Today’s Contributor: Kevin Abeyta
I am the Arts Specialist at Lee Lewis Campbell Media and Performing Arts Institute. (Whew! Say that five times real fast!) This is my third year teaching art to grades Pre-K through 5th on the East side of Austin. In that amount of time I am amazed at what I still find in my supply closet from past teachers who had this space before me. One recent discovery was a large supply of the flat 12”x12” Lego tiles that children use to build things on. I’ve looked at these things for some time wondering how to use them in the art studio with my students.
One thing I should explain is about myself and my art background is that I am a printmaker, namely screen printing. I have taught my students this technique and each year we screen print posters, cards and other items. They love experiencing this technique and style of art. It’s also a great reinforcement that outside of the classroom this is a viable career as Austin is a huge screen printing/printmaking town with many shops and printers working and thriving here.
I use social media quite a bit like we all do, especially to seek out other artists and teachers to see what techniques I can incorporate into my lessons with my students. One printmaker who I follow on Instagram is Chris Fritton, @itinerantprinter who travels around the country to various letterpress print shops collaborating with them to make new work. He recently posted imagery of using the small, flat tiles that kids use for decoration with Lego kits as printmaking tiles.
*Insert head slapping light bulb moment here*
I have a bunch of those tiles! I could use those with my kids!
And thus began a new way to incorporate fine motor skills usage, creative play, math and art into one glorious letterpress-styled project. I started out small, with a group of two to four students because I did not have enough tiles for the entire class. This turned out to be a blessing as it helped me fine tune how best to explain the printmaking process and idea for the lesson in a clear, straightforward way. I always strive to create a lesson that allows for experimentation, flexibility and success for my students. I am never ever about the final product but I am all about the process. My goal is to engage, create a safe environment and to have fun with art while secretly incorporating core content such as math and reading.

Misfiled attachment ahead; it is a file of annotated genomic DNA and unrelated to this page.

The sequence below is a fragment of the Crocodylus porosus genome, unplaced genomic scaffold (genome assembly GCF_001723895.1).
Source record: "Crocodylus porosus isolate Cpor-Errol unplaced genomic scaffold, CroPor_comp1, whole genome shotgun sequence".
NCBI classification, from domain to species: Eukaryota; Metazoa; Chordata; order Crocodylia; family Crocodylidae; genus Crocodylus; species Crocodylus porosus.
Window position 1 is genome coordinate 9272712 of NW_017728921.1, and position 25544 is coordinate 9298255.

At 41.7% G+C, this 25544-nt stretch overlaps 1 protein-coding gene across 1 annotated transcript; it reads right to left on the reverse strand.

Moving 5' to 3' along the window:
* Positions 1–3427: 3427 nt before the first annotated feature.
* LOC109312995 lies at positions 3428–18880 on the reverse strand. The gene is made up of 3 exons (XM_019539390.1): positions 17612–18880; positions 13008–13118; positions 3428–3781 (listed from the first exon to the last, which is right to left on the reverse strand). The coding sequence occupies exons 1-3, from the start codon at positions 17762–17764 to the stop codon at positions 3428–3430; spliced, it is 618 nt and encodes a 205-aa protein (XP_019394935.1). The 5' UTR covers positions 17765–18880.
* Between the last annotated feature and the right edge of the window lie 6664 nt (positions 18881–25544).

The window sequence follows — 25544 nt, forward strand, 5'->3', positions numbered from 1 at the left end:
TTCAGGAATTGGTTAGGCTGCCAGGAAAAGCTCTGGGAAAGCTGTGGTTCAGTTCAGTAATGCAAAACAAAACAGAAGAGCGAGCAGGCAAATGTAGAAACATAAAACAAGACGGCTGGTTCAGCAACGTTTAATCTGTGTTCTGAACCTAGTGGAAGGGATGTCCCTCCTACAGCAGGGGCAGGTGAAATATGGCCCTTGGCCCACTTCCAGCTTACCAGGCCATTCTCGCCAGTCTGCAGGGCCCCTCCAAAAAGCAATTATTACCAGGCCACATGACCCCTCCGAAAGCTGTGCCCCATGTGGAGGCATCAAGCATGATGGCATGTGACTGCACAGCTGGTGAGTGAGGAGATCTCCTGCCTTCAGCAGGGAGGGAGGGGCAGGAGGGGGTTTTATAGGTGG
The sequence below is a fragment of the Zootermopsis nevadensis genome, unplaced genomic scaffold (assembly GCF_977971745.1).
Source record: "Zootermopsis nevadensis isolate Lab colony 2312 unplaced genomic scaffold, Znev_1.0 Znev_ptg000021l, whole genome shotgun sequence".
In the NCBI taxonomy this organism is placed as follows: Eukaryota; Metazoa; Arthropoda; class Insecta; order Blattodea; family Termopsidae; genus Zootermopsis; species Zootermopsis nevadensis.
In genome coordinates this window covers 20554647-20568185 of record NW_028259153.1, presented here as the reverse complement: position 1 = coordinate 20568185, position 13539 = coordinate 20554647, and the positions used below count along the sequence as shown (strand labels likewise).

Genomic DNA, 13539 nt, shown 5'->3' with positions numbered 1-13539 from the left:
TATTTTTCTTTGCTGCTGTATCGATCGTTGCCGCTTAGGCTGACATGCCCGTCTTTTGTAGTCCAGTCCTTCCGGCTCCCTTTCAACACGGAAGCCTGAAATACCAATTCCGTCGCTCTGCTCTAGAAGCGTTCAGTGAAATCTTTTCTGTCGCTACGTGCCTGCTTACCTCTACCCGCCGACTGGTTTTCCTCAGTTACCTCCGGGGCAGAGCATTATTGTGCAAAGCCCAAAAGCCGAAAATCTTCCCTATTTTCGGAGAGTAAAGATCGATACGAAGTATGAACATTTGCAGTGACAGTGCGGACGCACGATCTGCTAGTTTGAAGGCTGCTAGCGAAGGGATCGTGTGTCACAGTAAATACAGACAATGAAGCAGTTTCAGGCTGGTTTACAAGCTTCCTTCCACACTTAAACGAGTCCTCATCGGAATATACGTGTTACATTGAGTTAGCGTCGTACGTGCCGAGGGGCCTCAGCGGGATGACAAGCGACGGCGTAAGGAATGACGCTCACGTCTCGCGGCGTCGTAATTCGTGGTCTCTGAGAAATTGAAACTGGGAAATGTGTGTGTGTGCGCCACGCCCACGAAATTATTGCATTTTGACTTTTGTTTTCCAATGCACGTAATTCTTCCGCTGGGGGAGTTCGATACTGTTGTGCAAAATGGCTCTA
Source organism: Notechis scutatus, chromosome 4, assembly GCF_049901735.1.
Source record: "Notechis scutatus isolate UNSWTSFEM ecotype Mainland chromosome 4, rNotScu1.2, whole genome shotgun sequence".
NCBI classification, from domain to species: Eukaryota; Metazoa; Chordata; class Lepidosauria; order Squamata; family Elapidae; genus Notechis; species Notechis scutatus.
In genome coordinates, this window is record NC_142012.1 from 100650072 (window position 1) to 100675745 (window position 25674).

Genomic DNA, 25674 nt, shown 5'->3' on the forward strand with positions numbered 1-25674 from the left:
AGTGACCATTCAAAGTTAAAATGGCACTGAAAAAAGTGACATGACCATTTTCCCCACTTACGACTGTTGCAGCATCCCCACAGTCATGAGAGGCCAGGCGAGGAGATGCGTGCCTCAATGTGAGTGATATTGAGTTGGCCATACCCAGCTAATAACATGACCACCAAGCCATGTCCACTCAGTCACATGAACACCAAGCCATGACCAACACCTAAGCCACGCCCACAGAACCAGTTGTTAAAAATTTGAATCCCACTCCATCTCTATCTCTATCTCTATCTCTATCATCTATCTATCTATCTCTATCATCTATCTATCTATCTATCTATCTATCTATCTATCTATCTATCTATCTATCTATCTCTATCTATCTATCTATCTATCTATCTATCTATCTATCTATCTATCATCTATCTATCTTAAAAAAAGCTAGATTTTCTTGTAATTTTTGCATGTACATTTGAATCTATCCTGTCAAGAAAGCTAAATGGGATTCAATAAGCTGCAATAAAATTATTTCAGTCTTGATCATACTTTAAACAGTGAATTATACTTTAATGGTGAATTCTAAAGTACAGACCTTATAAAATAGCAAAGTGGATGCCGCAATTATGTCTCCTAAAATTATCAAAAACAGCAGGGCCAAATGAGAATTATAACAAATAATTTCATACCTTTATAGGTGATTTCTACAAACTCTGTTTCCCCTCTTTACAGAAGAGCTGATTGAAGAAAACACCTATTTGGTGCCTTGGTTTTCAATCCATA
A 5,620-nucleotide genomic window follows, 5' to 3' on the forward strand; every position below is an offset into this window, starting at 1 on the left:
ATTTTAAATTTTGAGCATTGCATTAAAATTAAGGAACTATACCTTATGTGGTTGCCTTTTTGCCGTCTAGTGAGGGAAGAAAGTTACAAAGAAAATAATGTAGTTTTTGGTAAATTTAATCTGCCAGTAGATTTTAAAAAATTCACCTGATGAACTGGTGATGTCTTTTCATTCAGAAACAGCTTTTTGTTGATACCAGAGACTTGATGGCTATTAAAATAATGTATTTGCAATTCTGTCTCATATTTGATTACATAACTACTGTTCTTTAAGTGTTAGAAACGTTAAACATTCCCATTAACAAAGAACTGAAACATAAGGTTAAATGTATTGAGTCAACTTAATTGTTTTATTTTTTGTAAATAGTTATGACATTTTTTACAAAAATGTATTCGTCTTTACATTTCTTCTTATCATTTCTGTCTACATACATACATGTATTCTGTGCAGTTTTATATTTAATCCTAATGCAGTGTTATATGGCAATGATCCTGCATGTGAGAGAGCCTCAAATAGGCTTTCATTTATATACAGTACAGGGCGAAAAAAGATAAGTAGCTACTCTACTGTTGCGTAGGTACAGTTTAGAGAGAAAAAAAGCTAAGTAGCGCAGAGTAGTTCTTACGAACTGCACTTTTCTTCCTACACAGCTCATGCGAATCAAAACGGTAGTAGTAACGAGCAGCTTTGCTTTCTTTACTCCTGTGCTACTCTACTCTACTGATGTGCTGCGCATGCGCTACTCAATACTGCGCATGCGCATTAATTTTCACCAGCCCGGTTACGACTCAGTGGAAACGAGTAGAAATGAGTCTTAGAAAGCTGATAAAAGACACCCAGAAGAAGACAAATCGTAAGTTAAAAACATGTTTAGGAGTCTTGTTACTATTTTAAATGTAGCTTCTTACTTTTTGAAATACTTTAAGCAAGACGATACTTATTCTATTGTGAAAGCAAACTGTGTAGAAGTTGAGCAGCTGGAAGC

I began with a first grade class and eventually moved up to fourth grade with this process. Right from the start the students were super excited to “play” with Legos in art. While they were “playing” I showed them the printmaking supplies we would be using. As we progressed, discussions about symmetry, proportion and shapes happened organically, further helping me learn how best to teach this lesson to an entire class.
The actual printmaking process went smoothly. I showed them the ink, how to use a brayer and then finally making sure they transferred the ink from their Lego tiles to the paper properly. I wish I could share with you the looks on their faces as they “pulled a print” and saw the image transferred from their Lego creations to the paper. This lesson is still a work in progress and the fact I am still on the hunt for more Lego tiles is ongoing. Eventually I’ll be able to teach this to an entire class but until then I know I learned just as much from my students as they hopefully learned from me about printmaking in the classroom using a familiar toy they have at home.
Elementary Arts Specialist
|Ink, brayer and the flat Lego tiles used for decorating finished Lego sets.||My first graders loved the “play” aspect of this lesson.||“Building” faces and robots helped my students make successful prints.|
|A successful print!||Successful printing! These are some of my 3rd graders after printing for the first time.|
|Some of my 4th graders with their Lego Letterpress styled prints. They really got into the math aspect of this as we discussed creating symmetry and proportions in their art.||Making simple shapes was a great start for some of my students.||My initial setup. Apologies for not having more action shots i but you can see the supplies I used for this.|